Shampoo has been the end-all, be-all hair care product for decades. Since the late 1930's, when shampoo first arrived on the beauty scene, we've been faithfully lathering our locs in foamy bubbles. And why not? Shampoo makes your hair feel squeaky clean, fluffy, and fresh. It comes in thousands of pretty scents and is constantly being tweaked with exciting, new, (and easily marketable) ingredients.
By the time I was a kid, shampoo was not just the norm, it was the only option that most Americans were even aware of for washing their hair. It might have stayed that way too, if the internet hadn't come along. Today, beauty bloggers abound, spreading the word about new ways (and old ways) to keep hair gorgeous and healthy.
The Ups and Downs of Shampoo
Shampoo is usually made with harsh detergents, like SLS (sodium laureth sulfate) or cocamidopropyl betaine. These detergents provide that bubbly lather that we all love, but they also have a tendency to strip the hair of its natural oils. Sebum, your hair's natural conditioner and protectant, is essential to maintaining a healthy head of hair. Too much sebum will give you greasy hair, and too little will leave your hair dry and brittle. Either extreme can wreak havoc on your scalp, causing irritation and dandruff.
Of course, shampoos have come a long way since our grandmothers and great-grandmothers first discovered it. Gentler commercial shampoos containing sulfate alternatives, and spatterings of natural additives are becoming more readily available. Many shampoo lovers have found success by choosing gentle shampoos, or simply by shampooing their hair less frequently.
If you love shampoo, more power to you. Keep on rocking that bottle, but if there is one thing I've learned in my years as a natural beauty blogger it's that no two people are exactly alike. If you are struggling with frizz, breakage, an irritated scalp, or hair that is excessively oily or dry, you might want to try something new.
Shampoo Bars are a great gateway product into all-natural hair care. Natural soap helps clean your hair without stripping it of its natural sebum. Well-made bars will also work to condition your hair with moisturizing oils and butters. Because soap can leave behind excess residue, it's important to pair your shampoo bar with a vinegar rinse. A simple rinse can be made by combining 2 tablespoons of Organic Apple Cider Vinegar with 1 cup of water. Or, check a more advanced recipe, like our Herbal Hair Rinse, Rosemary Walnut Hair Rinse, or Ayurvedic Hair Rinse.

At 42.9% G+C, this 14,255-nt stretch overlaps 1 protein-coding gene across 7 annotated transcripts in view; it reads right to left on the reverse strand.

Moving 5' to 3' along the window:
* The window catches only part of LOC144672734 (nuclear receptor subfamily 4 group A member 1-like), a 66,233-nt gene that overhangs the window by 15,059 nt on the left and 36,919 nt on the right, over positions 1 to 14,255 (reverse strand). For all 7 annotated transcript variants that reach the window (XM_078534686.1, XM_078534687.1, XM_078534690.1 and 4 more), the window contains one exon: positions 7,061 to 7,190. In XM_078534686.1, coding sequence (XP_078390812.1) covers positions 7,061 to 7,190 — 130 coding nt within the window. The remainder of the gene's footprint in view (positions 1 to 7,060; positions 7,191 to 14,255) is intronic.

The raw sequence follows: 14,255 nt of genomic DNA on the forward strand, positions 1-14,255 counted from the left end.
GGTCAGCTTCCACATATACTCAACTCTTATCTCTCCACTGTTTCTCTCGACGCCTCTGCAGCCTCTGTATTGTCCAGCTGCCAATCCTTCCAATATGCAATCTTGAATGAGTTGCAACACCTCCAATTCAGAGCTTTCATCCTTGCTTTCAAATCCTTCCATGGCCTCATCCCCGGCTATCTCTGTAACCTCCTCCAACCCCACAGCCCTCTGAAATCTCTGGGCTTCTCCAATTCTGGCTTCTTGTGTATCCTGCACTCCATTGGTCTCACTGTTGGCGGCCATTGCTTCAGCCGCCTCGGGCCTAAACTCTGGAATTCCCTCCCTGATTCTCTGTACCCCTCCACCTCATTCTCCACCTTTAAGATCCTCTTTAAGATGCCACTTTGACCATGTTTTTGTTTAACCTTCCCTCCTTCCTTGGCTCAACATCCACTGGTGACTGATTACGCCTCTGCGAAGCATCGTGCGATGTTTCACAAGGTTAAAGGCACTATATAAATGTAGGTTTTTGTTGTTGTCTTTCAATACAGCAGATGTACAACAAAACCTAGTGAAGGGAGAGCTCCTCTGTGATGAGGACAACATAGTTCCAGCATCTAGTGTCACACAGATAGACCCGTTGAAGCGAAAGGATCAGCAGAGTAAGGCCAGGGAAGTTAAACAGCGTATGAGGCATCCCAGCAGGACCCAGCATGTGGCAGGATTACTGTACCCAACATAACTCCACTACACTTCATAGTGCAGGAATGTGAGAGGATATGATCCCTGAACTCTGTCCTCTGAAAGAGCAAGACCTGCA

Our favorite shampoo bars are made from natural ingredients using a cold-process soap making method. Look for cold processed shampoo bars at your local natural food store or farm market, or online through artisan boutiques. Beauty by the Batch features several artisans that offer great shampoo bars. You can also make your own Shampoo Bars in just the same way that you would make any cold-processed bar soap. Just choose shampoo bar ingredients that will benefit your hair type.
The Low-Poo Method
Simply reducing the frequency of your hair-washing routine can help to alleviate many common hair and scalp problems. The Low-Poo Method suggests limiting your shampoos to about twice per week, and using just a tiny bit of shampoo and conditioner during each wash. The idea is to give your scalp plenty of time to recuperate between washings. If you are used to washing your hair more frequently, it may take some time for your scalp to adjust to the new routine. It could take up to a month for your scalp to even out, so be prepared for some bad hair days while your scalp learns to produce a well-balanced amount of sebum.
The No-Poo MethodGiving up shampoo all-together might seem like an extreme idea, but recently the No-Poo movement has been gaining serious steam. There are a few different methods for going "No-Poo", but each one operates under the theory that your scalp will begin to self-regulate its sebum production once it has been given a chance to reset. The adjustment period for these methods can be long and grueling, but No-Poo users who've made it past the initial 6-8 week start-up tend to love the results.
The Baking Soda Method uses a baking soda and water solution to wash the hair, along with an Apple Cider Vinegar rise. The Dry Method uses a dry shampoo formula to cleanse and condition the hair, while the Pure Water Method uses nothing but water to rinse the hair and scalp. You can learn more about each of these methods in the following blog posts:
Baking Soda Method
- No Poo to You Too |Crunchy Betty
- I STILL Don't Use Shampoo | Living Another Language
- Life After Shampoo | Mary Makes Pretty (This is my own No-Poo story, published on my personal blog)
The Dry Method
- DIY Dry Shampoo for Light & Dark Hair | Wellness Mama
- Make Your Own Dry Shampoo | Little House Living
- Homemade Dry Shampoo | Sincerely Kinsey
The Pure Water Method
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